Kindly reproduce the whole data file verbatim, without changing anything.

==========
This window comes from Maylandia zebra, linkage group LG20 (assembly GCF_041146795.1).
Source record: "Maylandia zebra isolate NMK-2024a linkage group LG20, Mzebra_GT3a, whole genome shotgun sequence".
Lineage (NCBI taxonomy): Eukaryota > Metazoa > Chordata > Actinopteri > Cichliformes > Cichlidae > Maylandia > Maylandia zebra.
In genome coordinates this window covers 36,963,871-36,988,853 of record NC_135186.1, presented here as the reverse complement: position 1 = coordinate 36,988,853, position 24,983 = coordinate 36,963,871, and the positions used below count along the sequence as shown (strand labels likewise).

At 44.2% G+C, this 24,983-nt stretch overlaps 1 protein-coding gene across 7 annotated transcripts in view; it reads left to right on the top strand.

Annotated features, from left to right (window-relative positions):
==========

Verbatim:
This window comes from Maylandia zebra, linkage group LG20 (assembly GCF_041146795.1).
Source record: "Maylandia zebra isolate NMK-2024a linkage group LG20, Mzebra_GT3a, whole genome shotgun sequence".
Lineage (NCBI taxonomy): Eukaryota > Metazoa > Chordata > Actinopteri > Cichliformes > Cichlidae > Maylandia > Maylandia zebra.
In genome coordinates this window covers 36,963,871-36,988,853 of record NC_135186.1, presented here as the reverse complement: position 1 = coordinate 36,988,853, position 24,983 = coordinate 36,963,871, and the positions used below count along the sequence as shown (strand labels likewise).

At 44.2% G+C, this 24,983-nt stretch overlaps 1 protein-coding gene across 7 annotated transcripts in view; it reads left to right on the top strand.

Annotated features, from left to right (window-relative positions):